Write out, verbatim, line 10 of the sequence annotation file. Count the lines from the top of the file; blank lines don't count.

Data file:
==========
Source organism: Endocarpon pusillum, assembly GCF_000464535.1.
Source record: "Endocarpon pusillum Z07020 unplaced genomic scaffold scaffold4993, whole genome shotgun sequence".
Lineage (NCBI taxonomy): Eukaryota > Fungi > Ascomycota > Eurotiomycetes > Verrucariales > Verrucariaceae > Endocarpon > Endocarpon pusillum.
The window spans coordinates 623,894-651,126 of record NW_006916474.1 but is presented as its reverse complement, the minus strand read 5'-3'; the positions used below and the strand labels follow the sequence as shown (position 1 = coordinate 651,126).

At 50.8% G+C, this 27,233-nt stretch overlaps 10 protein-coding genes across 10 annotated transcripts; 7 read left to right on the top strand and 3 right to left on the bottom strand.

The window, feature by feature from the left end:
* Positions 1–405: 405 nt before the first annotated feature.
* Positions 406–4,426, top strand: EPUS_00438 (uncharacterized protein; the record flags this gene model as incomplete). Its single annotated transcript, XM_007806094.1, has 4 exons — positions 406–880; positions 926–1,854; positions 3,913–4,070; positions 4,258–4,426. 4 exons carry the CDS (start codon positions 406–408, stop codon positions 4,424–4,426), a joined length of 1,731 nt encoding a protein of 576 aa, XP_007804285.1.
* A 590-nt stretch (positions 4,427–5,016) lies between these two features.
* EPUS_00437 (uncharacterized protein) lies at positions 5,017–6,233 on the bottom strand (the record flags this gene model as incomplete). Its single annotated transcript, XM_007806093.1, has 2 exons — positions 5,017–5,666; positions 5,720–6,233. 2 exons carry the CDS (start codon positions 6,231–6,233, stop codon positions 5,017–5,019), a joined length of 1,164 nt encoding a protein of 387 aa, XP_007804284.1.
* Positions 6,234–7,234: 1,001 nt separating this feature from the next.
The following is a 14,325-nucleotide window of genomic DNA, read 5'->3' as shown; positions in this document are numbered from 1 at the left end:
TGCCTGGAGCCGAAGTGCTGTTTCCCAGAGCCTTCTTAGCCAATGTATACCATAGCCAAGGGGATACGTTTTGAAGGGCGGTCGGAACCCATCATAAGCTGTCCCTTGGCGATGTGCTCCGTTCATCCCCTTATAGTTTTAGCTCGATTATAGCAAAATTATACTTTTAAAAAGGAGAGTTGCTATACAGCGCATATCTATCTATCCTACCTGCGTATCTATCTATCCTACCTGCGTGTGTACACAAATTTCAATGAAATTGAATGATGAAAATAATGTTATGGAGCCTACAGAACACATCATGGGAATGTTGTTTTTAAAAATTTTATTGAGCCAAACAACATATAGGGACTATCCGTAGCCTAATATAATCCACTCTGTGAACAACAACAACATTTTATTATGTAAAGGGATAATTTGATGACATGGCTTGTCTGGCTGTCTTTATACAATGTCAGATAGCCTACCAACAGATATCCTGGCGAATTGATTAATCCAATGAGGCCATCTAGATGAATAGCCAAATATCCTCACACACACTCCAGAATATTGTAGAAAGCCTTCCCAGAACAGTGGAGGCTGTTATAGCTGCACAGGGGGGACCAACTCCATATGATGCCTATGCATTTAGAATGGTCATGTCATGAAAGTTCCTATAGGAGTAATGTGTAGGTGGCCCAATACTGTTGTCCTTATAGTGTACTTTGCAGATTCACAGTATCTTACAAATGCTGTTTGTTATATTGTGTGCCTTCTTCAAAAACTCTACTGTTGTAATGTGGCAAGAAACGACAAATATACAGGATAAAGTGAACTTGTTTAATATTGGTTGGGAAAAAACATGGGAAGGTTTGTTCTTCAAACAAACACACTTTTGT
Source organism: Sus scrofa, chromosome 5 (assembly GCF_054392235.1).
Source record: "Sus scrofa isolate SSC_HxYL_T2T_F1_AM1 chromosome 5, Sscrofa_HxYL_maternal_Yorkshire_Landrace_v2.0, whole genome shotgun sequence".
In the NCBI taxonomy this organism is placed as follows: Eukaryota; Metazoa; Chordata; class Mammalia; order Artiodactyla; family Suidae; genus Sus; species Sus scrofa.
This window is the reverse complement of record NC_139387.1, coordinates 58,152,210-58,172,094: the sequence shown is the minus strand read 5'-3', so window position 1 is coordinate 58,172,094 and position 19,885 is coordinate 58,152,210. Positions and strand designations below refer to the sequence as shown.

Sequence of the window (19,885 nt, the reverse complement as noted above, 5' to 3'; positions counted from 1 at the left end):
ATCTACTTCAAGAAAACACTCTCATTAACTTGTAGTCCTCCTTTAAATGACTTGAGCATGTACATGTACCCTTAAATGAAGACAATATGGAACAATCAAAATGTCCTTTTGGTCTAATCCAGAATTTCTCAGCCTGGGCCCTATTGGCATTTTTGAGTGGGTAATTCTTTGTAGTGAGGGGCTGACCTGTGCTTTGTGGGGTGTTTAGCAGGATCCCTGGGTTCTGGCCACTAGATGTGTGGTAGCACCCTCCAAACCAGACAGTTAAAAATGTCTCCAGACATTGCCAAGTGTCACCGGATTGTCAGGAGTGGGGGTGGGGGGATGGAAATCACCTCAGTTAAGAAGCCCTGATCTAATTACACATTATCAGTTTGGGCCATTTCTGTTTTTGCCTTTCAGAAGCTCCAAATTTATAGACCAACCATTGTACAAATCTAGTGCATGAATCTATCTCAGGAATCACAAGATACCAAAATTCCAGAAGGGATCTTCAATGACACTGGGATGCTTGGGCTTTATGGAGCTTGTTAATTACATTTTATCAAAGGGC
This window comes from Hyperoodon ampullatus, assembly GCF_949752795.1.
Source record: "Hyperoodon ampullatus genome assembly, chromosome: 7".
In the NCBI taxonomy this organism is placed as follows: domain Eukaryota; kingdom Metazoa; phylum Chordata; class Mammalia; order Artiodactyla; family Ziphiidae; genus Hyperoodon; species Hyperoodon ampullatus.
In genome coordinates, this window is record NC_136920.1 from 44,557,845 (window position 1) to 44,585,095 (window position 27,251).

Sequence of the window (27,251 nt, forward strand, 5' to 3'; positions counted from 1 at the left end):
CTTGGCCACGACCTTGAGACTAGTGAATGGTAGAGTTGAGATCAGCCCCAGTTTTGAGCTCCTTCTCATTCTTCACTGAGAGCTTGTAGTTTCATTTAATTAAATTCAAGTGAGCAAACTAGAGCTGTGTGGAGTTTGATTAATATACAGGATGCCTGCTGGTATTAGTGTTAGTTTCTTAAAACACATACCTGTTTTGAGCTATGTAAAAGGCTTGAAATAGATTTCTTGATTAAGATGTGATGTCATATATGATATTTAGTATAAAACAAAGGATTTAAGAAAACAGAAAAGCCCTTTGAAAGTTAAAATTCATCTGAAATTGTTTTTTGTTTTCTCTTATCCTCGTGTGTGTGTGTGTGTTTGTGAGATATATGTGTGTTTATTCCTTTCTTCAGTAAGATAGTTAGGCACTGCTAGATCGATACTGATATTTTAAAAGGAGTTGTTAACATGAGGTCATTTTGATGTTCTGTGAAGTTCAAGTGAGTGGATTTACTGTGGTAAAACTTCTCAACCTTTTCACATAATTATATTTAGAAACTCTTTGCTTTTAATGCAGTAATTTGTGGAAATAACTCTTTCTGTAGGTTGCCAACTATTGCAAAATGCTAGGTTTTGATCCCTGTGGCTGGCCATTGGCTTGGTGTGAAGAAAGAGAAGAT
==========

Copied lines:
* EPUS_00437 (uncharacterized protein) lies at positions 5,017–6,233 on the bottom strand (the record flags this gene model as incomplete). Its single annotated transcript, XM_007806093.1, has 2 exons — positions 5,017–5,666; positions 5,720–6,233. 2 exons carry the CDS (start codon positions 6,231–6,233, stop codon positions 5,017–5,019), a joined length of 1,164 nt encoding a protein of 387 aa, XP_007804284.1.